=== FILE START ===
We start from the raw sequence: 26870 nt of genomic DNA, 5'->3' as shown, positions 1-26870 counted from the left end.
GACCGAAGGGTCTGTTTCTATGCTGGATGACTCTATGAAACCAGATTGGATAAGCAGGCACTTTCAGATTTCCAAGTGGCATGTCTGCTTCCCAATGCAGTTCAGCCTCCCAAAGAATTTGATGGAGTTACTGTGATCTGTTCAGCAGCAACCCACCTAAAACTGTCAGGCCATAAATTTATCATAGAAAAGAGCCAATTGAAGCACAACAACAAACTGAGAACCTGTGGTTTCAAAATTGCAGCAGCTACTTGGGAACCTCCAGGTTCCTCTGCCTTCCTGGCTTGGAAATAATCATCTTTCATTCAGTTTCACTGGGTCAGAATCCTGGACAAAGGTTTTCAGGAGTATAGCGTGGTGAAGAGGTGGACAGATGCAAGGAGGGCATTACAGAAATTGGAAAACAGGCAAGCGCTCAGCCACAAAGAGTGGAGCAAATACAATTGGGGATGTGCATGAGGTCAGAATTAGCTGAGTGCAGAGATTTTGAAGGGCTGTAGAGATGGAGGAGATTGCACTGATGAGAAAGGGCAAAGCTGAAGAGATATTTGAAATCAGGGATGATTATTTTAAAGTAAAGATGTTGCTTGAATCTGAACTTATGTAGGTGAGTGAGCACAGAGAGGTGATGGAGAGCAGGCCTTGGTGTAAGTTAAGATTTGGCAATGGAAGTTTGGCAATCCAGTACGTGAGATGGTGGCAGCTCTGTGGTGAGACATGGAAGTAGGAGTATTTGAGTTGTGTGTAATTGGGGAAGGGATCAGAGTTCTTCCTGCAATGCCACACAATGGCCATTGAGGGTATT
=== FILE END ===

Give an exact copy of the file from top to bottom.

We start from the raw sequence: 26870 nt of genomic DNA, 5'->3' as shown, positions 1-26870 counted from the left end.
GACCGAAGGGTCTGTTTCTATGCTGGATGACTCTATGAAACCAGATTGGATAAGCAGGCACTTTCAGATTTCCAAGTGGCATGTCTGCTTCCCAATGCAGTTCAGCCTCCCAAAGAATTTGATGGAGTTACTGTGATCTGTTCAGCAGCAACCCACCTAAAACTGTCAGGCCATAAATTTATCATAGAAAAGAGCCAATTGAAGCACAACAACAAACTGAGAACCTGTGGTTTCAAAATTGCAGCAGCTACTTGGGAACCTCCAGGTTCCTCTGCCTTCCTGGCTTGGAAATAATCATCTTTCATTCAGTTTCACTGGGTCAGAATCCTGGACAAAGGTTTTCAGGAGTATAGCGTGGTGAAGAGGTGGACAGATGCAAGGAGGGCATTACAGAAATTGGAAAACAGGCAAGCGCTCAGCCACAAAGAGTGGAGCAAATACAATTGGGGATGTGCATGAGGTCAGAATTAGCTGAGTGCAGAGATTTTGAAGGGCTGTAGAGATGGAGGAGATTGCACTGATGAGAAAGGGCAAAGCTGAAGAGATATTTGAAATCAGGGATGATTATTTTAAAGTAAAGATGTTGCTTGAATCTGAACTTATGTAGGTGAGTGAGCACAGAGAGGTGATGGAGAGCAGGCCTTGGTGTAAGTTAAGATTTGGCAATGGAAGTTTGGCAATCCAGTACGTGAGATGGTGGCAGCTCTGTGGTGAGACATGGAAGTAGGAGTATTTGAGTTGTGTGTAATTGGGGAAGGGATCAGAGTTCTTCCTGCAATGCCACACAATGGCCATTGAGGGTATT